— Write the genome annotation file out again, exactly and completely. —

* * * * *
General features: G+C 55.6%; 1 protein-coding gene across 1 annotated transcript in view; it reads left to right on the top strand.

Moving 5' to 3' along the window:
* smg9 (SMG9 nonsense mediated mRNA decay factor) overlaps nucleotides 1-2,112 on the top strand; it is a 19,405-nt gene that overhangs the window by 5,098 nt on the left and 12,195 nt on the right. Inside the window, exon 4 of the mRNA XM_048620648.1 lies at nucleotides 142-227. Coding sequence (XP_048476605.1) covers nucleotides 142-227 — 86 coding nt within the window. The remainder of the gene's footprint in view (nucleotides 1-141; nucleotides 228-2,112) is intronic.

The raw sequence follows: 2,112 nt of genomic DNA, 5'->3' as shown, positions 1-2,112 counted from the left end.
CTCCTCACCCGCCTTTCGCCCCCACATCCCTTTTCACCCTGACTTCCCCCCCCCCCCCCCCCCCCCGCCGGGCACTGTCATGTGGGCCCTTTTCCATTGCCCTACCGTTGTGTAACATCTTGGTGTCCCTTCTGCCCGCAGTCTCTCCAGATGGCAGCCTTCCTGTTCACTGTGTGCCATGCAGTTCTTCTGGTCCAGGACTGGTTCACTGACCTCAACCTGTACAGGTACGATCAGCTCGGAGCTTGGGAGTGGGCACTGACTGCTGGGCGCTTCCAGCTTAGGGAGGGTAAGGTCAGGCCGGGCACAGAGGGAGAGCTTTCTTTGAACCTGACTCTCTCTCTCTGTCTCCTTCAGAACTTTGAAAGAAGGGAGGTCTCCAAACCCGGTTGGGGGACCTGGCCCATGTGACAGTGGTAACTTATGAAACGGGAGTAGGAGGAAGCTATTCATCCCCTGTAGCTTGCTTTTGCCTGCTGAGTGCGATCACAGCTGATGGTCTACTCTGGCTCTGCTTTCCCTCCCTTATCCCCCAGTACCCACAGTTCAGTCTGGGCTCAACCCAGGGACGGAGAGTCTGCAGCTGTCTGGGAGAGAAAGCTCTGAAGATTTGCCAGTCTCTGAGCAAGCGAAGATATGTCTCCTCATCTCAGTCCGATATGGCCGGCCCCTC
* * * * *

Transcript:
General features: G+C 55.6%; 1 protein-coding gene across 1 annotated transcript in view; it reads left to right on the top strand.

Moving 5' to 3' along the window:
* smg9 (SMG9 nonsense mediated mRNA decay factor) overlaps nucleotides 1-2,112 on the top strand; it is a 19,405-nt gene that overhangs the window by 5,098 nt on the left and 12,195 nt on the right. Inside the window, exon 4 of the mRNA XM_048620648.1 lies at nucleotides 142-227. Coding sequence (XP_048476605.1) covers nucleotides 142-227 — 86 coding nt within the window. The remainder of the gene's footprint in view (nucleotides 1-141; nucleotides 228-2,112) is intronic.

The raw sequence follows: 2,112 nt of genomic DNA, 5'->3' as shown, positions 1-2,112 counted from the left end.
CTCCTCACCCGCCTTTCGCCCCCACATCCCTTTTCACCCTGACTTCCCCCCCCCCCCCCCCCCCCCGCCGGGCACTGTCATGTGGGCCCTTTTCCATTGCCCTACCGTTGTGTAACATCTTGGTGTCCCTTCTGCCCGCAGTCTCTCCAGATGGCAGCCTTCCTGTTCACTGTGTGCCATGCAGTTCTTCTGGTCCAGGACTGGTTCACTGACCTCAACCTGTACAGGTACGATCAGCTCGGAGCTTGGGAGTGGGCACTGACTGCTGGGCGCTTCCAGCTTAGGGAGGGTAAGGTCAGGCCGGGCACAGAGGGAGAGCTTTCTTTGAACCTGACTCTCTCTCTCTGTCTCCTTCAGAACTTTGAAAGAAGGGAGGTCTCCAAACCCGGTTGGGGGACCTGGCCCATGTGACAGTGGTAACTTATGAAACGGGAGTAGGAGGAAGCTATTCATCCCCTGTAGCTTGCTTTTGCCTGCTGAGTGCGATCACAGCTGATGGTCTACTCTGGCTCTGCTTTCCCTCCCTTATCCCCCAGTACCCACAGTTCAGTCTGGGCTCAACCCAGGGACGGAGAGTCTGCAGCTGTCTGGGAGAGAAAGCTCTGAAGATTTGCCAGTCTCTGAGCAAGCGAAGATATGTCTCCTCATCTCAGTCCGATATGGCCGGCCCCTC